Today, Adrian Wojnarowski poses some provocative questions about whether the Celtics should trade Paul Pierce:
As Kevin Garnett and Allen become free agents this summer, money will peel away from the salary cap. Between then and now, the bigger question promises to be: Does ownership and general manager Danny Ainge go for the complete rebuild and trade Pierce before the March 15 deadline? Several contending teams have inquired about Pierce’s availability. As one Eastern Conference official said, there are "lots of calls asking if [Boston] will blow it up." . . .
Garnett and Allen come off the Celtics’ cap this summer, but Pierce is the most perplexing member of the Big Three. He has two years and $32 million left on his contract through the 2013-14 season, and moving him for a shorter deal could make the Celtics a huge player in free agency the next two years. As Boston officials contend, this is the reason they didn’t re-sign Perkins and Tony Allen to long-term contracts. They’ve been preparing for the time their core became too old, for the team’s need to start over.
To be more precise, if the Celtics traded Pierce (without taking back additional long-term salary) they could clear $16,790,345 from next season's cap, and as much as $15,333,334 the following year. Without Pierce next season, the team could have realistically as much as $40 - $45 million in cap room, depending on things like rookie salaries, how much the cap fluctuates, etc. That's enough for at least two max contract guys to pair with Rondo. Or, the team could sign-and-trade Rondo, and do a fresh rebuild with three or more major free agents.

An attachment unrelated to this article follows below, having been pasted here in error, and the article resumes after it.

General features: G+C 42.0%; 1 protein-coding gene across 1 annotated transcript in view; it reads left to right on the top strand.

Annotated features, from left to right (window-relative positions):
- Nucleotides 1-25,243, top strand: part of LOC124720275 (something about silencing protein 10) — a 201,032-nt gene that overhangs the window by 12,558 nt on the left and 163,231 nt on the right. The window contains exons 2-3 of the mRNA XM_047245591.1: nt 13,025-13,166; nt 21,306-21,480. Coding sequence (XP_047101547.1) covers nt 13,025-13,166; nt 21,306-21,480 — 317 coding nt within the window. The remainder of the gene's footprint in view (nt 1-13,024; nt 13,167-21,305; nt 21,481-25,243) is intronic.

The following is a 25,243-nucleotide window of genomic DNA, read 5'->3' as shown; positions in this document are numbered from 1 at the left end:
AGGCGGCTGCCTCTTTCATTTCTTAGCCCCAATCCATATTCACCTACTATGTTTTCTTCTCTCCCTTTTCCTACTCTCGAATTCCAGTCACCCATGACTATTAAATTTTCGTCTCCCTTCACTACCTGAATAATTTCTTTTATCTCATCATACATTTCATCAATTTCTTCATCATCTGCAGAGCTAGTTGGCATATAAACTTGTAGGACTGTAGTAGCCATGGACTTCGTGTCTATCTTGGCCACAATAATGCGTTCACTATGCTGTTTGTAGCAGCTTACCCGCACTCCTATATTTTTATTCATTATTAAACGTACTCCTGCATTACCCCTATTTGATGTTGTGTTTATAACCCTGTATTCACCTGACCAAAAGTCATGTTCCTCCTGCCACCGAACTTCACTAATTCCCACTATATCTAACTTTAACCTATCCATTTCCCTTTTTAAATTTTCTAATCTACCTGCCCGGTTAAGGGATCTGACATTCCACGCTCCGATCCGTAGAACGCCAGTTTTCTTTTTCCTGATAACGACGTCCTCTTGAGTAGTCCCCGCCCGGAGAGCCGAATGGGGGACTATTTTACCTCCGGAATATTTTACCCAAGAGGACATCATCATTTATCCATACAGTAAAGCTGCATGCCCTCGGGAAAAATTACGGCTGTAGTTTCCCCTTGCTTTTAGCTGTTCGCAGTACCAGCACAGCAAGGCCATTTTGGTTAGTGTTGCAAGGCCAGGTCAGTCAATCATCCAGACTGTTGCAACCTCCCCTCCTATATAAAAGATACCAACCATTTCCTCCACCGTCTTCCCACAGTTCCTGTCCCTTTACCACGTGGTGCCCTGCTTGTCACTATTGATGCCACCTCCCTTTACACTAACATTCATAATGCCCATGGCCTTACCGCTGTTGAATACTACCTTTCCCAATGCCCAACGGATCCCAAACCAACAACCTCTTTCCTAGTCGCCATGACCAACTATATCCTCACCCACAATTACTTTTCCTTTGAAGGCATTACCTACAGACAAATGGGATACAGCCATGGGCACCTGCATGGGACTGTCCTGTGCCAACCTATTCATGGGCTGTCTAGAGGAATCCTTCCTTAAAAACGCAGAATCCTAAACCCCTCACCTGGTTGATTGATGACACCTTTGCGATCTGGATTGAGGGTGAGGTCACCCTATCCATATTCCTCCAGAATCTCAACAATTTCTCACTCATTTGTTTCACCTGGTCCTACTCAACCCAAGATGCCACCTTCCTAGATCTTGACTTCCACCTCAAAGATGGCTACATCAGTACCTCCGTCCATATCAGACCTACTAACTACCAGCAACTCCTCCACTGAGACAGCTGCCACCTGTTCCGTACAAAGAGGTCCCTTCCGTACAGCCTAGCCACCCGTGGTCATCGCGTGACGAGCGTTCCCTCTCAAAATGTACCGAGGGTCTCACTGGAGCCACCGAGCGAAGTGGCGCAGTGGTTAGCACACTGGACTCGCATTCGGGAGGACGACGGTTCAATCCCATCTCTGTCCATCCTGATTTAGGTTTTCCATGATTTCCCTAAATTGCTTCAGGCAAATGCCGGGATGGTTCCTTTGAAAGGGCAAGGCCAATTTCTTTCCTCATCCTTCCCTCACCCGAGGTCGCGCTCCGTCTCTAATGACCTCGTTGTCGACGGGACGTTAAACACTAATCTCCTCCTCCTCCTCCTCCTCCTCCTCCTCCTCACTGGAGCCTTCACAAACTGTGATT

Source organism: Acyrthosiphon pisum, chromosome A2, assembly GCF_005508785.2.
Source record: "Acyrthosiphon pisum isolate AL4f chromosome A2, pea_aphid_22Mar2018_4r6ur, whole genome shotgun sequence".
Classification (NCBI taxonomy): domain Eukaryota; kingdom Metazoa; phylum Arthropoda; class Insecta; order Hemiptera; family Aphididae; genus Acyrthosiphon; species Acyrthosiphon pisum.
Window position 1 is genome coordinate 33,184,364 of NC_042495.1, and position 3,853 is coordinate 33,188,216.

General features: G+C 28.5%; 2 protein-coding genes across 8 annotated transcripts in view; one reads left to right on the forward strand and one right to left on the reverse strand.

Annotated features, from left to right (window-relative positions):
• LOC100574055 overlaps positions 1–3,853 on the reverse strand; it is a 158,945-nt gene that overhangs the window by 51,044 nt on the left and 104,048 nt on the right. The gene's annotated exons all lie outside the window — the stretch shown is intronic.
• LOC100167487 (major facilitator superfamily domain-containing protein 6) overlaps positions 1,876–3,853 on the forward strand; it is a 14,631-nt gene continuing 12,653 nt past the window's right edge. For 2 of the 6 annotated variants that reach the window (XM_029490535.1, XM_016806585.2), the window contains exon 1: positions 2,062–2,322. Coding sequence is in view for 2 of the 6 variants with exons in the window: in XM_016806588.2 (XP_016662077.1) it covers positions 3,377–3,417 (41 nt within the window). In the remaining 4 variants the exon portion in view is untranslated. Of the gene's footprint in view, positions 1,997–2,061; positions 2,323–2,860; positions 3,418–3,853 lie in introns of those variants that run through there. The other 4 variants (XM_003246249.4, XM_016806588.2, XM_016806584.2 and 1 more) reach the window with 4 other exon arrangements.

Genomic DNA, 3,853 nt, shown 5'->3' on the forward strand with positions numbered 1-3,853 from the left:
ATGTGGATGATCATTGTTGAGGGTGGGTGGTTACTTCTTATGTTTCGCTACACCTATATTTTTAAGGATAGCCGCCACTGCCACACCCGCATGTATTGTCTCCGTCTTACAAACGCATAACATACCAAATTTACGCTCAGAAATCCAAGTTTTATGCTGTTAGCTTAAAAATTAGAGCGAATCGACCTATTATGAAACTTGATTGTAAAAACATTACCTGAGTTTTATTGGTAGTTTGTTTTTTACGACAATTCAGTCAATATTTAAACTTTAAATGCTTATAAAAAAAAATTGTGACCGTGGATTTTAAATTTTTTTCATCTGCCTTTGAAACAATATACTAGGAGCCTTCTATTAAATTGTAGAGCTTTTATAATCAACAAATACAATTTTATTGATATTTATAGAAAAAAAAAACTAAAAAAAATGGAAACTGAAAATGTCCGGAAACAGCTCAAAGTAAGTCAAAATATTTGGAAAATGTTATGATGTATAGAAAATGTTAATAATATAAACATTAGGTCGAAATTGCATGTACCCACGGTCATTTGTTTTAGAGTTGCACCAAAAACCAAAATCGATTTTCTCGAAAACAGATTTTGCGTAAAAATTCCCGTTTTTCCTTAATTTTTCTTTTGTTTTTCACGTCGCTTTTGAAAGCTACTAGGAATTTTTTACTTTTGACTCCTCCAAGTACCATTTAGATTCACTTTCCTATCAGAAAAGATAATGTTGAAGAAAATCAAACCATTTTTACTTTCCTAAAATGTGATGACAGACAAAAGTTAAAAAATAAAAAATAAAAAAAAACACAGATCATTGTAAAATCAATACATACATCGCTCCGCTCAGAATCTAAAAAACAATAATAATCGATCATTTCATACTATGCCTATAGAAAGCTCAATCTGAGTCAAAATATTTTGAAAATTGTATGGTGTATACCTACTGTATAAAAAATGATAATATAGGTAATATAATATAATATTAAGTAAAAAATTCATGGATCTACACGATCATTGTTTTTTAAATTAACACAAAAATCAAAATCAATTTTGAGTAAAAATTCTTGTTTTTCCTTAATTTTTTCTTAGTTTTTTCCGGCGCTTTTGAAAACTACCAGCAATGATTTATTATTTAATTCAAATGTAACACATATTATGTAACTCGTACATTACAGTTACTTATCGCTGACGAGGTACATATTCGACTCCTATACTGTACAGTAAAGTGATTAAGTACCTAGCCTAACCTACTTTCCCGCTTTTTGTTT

(more after the poll and break)
In addition to the cap flexibility, Pierce probably has some trade value around the league. He had an excellent season last year -- his best season ever in terms of efficiency -- and he's showing signs of life this year after a start that has been marred by injuries. It's likely that Pierce could bring us back a draft pick or two, and maybe a young guy with some potential. By trading Pierce, the idea would be to jump start rebuilding. Danny Ainge has repeatedly lamented Red's refusal to trade Larry Bird and Kevin McHale for sentimental reasons, and this could be Danny's chance to undo what Red did. He's already tried to trade Pierce at least once (in order to draft Chris Paul); perhaps Danny would be inclined to do so again.
At the same time, there's something to be said for allowing Paul Pierce to remain a career Celtic. Look at the leader board of all-time Celtics statistics: Pierce is top-seven all-time in points, rebounds, assists, steals, and blocks. He's on the cusp of passing the legend Larry Bird for second all-time in Celtics scoring. He led the team to a championship after a long drought, and has been the face of the franchise for 14 seasons now. The Celtics are a franchise that have traditionally rewarded loyalty and have preferred to keep players part of the family. On a visceral level, trading Pierce would hurt badly. That's without even getting into arguments regarding whether Pierce and the rest of the core can lead a deep playoff run.
So, where do you stand? If a team makes a legit offer for Pierce (say, an expiring contract, a young player with some upside, and a #1 pick) do you pull the trigger? Or are you disinclined to trade Pierce under any circumstances?